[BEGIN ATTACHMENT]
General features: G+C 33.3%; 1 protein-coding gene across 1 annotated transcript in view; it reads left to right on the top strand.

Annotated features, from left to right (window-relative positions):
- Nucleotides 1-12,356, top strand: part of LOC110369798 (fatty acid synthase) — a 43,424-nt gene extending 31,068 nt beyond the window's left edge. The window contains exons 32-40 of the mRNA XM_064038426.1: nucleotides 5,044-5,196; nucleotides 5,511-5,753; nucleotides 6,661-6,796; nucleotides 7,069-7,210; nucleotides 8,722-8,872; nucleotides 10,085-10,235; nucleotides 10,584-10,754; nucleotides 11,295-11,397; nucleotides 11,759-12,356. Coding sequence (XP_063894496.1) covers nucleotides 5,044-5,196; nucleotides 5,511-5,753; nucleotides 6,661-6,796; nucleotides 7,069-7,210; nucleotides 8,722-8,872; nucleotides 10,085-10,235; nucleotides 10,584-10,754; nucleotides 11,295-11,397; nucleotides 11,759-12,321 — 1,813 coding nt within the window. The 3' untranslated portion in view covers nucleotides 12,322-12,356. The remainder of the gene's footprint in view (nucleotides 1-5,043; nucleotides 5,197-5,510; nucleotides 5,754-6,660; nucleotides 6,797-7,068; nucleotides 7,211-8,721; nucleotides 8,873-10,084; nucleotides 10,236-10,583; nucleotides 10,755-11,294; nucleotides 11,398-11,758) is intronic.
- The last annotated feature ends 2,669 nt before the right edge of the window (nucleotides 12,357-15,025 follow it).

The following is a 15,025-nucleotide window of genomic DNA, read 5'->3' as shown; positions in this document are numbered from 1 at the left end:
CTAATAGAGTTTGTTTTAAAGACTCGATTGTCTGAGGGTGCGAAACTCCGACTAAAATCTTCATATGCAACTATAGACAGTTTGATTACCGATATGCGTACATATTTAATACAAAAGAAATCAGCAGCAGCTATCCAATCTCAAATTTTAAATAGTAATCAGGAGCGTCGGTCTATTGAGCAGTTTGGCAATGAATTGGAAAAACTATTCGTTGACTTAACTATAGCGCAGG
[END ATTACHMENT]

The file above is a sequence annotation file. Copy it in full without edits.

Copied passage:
General features: G+C 33.3%; 1 protein-coding gene across 1 annotated transcript in view; it reads left to right on the top strand.

Annotated features, from left to right (window-relative positions):
- Nucleotides 1-12,356, top strand: part of LOC110369798 (fatty acid synthase) — a 43,424-nt gene extending 31,068 nt beyond the window's left edge. The window contains exons 32-40 of the mRNA XM_064038426.1: nucleotides 5,044-5,196; nucleotides 5,511-5,753; nucleotides 6,661-6,796; nucleotides 7,069-7,210; nucleotides 8,722-8,872; nucleotides 10,085-10,235; nucleotides 10,584-10,754; nucleotides 11,295-11,397; nucleotides 11,759-12,356. Coding sequence (XP_063894496.1) covers nucleotides 5,044-5,196; nucleotides 5,511-5,753; nucleotides 6,661-6,796; nucleotides 7,069-7,210; nucleotides 8,722-8,872; nucleotides 10,085-10,235; nucleotides 10,584-10,754; nucleotides 11,295-11,397; nucleotides 11,759-12,321 — 1,813 coding nt within the window. The 3' untranslated portion in view covers nucleotides 12,322-12,356. The remainder of the gene's footprint in view (nucleotides 1-5,043; nucleotides 5,197-5,510; nucleotides 5,754-6,660; nucleotides 6,797-7,068; nucleotides 7,211-8,721; nucleotides 8,873-10,084; nucleotides 10,236-10,583; nucleotides 10,755-11,294; nucleotides 11,398-11,758) is intronic.
- The last annotated feature ends 2,669 nt before the right edge of the window (nucleotides 12,357-15,025 follow it).

The following is a 15,025-nucleotide window of genomic DNA, read 5'->3' as shown; positions in this document are numbered from 1 at the left end:
CTAATAGAGTTTGTTTTAAAGACTCGATTGTCTGAGGGTGCGAAACTCCGACTAAAATCTTCATATGCAACTATAGACAGTTTGATTACCGATATGCGTACATATTTAATACAAAAGAAATCAGCAGCAGCTATCCAATCTCAAATTTTAAATAGTAATCAGGAGCGTCGGTCTATTGAGCAGTTTGGCAATGAATTGGAAAAACTATTCGTTGACTTAACTATAGCGCAGG